All of this is obviously really pertinent with classical music, because it's so much more harmonically complex that other music. Also, as you get older, your ability to learn how to separate different pitches degrades, so it makes sense that if you're not exposed to a lot of classical music, not only are you not going to understand it when you hear it (ie: it will sound dissonant/unpleasant), but your ability to learn how to hear it as harmonious escapes you (sadly).

And unlike other forms of music you don't have another element to hook you and introduce you to all the lovely harmonies, things like textures, beats, rhymes, lyrics etc. that other music has.

In a globalised world, people do get exposure to classical music, inevitably, mostly as it carries film scores, but that's a very limited type of exposure because your brain isn't really concentrating on the chord progressions because you're wondering what Will Smith is going to do next.

So the question I ask myself, that I'm trying very hard to answer, is this one: "Does Bach suck, or can I just not hear what Bach he is doing?"

I think that's why I like Debussy I think; it feels like it's a bit more about mood and imagery rather than story-telling if that makes sense, so it's just a bit more digestible.

Anyway I'll slink away now :D :D :D
 

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Ok great, thank you! So then:

Most people believe that music appreciation, ie: what is "good" or "bad" is simply a matter of taste. According to many musicologists, behavioural scientists, neuroscientists, psychologists, and most importantly, me... this is bullshit. Total bullshit.

Trained musicians (obviously) are more sensitive to pitch and dissonance than lay listeners. This is a fact. Studies suggest that people who haven't studied music will hear unusual chords as dissonant when they're introduced to them, and as harmonious only over time and exposure. Isn't that interesting? (Humour me).

All of this is obviously really pertinent with classical music, because it's so much more harmonically complex that other music. Also, as you get older, your ability to learn how to separate different pitches degrades, so it makes sense that if you're not exposed to a lot of classical music, not only are you not going to understand it when you hear it (ie: it will sound dissonant/unpleasant), but your ability to learn how to hear it as harmonious escapes you (sadly).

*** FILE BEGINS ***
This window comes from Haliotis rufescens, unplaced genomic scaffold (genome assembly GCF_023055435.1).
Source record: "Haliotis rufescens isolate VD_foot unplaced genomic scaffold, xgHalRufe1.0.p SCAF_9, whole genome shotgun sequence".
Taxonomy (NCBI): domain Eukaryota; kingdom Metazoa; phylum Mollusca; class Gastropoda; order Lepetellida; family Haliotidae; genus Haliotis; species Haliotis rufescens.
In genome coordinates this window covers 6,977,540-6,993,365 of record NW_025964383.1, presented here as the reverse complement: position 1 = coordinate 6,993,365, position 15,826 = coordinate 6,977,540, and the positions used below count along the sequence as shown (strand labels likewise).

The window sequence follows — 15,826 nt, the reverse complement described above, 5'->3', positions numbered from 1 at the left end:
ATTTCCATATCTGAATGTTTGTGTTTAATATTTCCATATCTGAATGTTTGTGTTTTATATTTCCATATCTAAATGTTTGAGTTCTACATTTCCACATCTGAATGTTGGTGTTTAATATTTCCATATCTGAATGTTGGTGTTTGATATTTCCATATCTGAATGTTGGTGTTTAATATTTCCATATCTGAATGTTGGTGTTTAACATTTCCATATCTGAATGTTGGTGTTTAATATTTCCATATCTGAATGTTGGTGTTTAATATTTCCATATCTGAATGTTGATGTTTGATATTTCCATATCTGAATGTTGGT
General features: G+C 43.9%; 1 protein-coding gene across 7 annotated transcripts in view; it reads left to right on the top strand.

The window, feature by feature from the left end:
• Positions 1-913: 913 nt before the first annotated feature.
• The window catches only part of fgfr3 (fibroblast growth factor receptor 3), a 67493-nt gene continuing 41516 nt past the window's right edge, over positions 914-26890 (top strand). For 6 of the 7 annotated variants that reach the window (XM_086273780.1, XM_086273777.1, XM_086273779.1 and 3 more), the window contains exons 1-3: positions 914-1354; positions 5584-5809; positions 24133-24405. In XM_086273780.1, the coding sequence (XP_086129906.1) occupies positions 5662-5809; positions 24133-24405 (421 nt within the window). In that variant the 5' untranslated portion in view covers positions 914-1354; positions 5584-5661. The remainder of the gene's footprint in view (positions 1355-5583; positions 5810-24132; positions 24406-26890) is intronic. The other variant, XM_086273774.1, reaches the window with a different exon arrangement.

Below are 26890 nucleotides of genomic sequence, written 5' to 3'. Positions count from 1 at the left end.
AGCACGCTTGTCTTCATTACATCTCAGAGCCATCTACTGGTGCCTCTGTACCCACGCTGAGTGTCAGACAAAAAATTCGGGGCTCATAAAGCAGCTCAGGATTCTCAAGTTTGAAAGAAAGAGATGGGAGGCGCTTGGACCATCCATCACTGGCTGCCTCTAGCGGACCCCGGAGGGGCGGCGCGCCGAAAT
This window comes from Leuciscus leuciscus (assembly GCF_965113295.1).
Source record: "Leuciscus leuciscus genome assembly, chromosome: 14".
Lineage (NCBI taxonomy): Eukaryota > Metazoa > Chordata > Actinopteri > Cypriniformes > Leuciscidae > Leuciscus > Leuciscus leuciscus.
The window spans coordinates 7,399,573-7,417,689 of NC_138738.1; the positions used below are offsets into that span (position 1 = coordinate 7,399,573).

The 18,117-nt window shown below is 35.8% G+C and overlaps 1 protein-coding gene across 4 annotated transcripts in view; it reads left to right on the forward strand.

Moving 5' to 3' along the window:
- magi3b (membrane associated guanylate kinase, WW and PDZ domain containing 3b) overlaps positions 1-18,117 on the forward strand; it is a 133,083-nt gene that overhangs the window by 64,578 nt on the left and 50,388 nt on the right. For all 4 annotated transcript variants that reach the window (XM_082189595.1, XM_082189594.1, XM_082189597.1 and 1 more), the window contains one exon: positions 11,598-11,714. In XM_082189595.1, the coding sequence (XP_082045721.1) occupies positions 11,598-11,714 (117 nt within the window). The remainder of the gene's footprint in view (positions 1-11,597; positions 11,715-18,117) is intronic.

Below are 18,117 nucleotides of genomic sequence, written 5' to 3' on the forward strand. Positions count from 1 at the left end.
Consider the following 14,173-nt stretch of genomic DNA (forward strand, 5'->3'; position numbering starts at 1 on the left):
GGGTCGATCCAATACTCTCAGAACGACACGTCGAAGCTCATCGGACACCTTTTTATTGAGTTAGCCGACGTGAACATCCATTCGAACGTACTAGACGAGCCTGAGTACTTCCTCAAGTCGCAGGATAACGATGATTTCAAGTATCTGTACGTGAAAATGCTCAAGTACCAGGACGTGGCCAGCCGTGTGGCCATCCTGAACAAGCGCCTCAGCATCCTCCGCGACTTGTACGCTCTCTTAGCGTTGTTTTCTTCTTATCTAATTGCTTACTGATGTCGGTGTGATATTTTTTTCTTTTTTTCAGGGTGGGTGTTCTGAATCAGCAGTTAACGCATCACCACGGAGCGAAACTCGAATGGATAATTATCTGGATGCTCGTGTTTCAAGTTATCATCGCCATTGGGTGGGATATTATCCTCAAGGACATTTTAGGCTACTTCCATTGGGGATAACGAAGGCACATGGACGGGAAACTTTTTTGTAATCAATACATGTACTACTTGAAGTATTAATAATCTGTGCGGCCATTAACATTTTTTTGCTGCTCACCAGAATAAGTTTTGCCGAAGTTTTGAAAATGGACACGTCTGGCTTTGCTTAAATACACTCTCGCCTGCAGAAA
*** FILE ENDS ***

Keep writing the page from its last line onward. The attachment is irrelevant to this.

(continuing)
And unlike other forms of music you don't have another element to hook you and introduce you to all the lovely harmonies, things like textures, beats, rhymes, lyrics etc. that other music has.

In a globalised world, people do get exposure to classical music, inevitably, mostly as it carries film scores, but that's a very limited type of exposure because your brain isn't really concentrating on the chord progressions because you're wondering what Will Smith is going to do next.

So the question I ask myself, that I'm trying very hard to answer, is this one: "Does Bach suck, or can I just not hear what Bach he is doing?"

I think that's why I like Debussy I think; it feels like it's a bit more about mood and imagery rather than story-telling if that makes sense, so it's just a bit more digestible.

Anyway I'll slink away now :D :D :D
I think all of this is true. Well that is to say the occasional bits where I delude myself that I follow what you are saying. This is why I love all of your posts. They always go somewhere off into a surrealist vision which generously permits readers like me to impose a structure that suits my bias and I can feel comfortable.

Anyway the bit about training and exposure making different music sound different depending on the listener is spot on. It’s why I can sit silent and enthralled through 50 minutes of the Verdi requiem or through 40 minutes of Janacek Intimate Letters quartet while countless others would snooze or wander off to check the bar fridge during the first, and switch off the second because they think they are listening to an en masse cat strangling.

And early childhood exposure is key before you set yourself in a pattern that tells you to categorise certain harmonies into good, bad, interesting or tedious.

Probably a tangent here but this is why Bela Bartok wrote Mikrokosmos specifically as studies for young pianists. They are frequently atonal, easy to play early while progressively becoming more complex as the player improves, and fun to belt the crap out of some major 7ths left hand while tinkling away at some slightly abstract pissed peasant dance with the right hand. Anyways, the end result is designed to expand horizons before you hook into the tram track of Mozart sounding pretty for a little while (at least for the duration of the commercial break) and Paul McCartney being fun to sing along with. All piano teachers should bring out the Bartok for bored 5 year olds alongside your well-tempered clavier stuff so that later in life you can sit through Death and Transfiguration without pissing off your near side concert hall neighbours by constantly scratching at your psoriasis.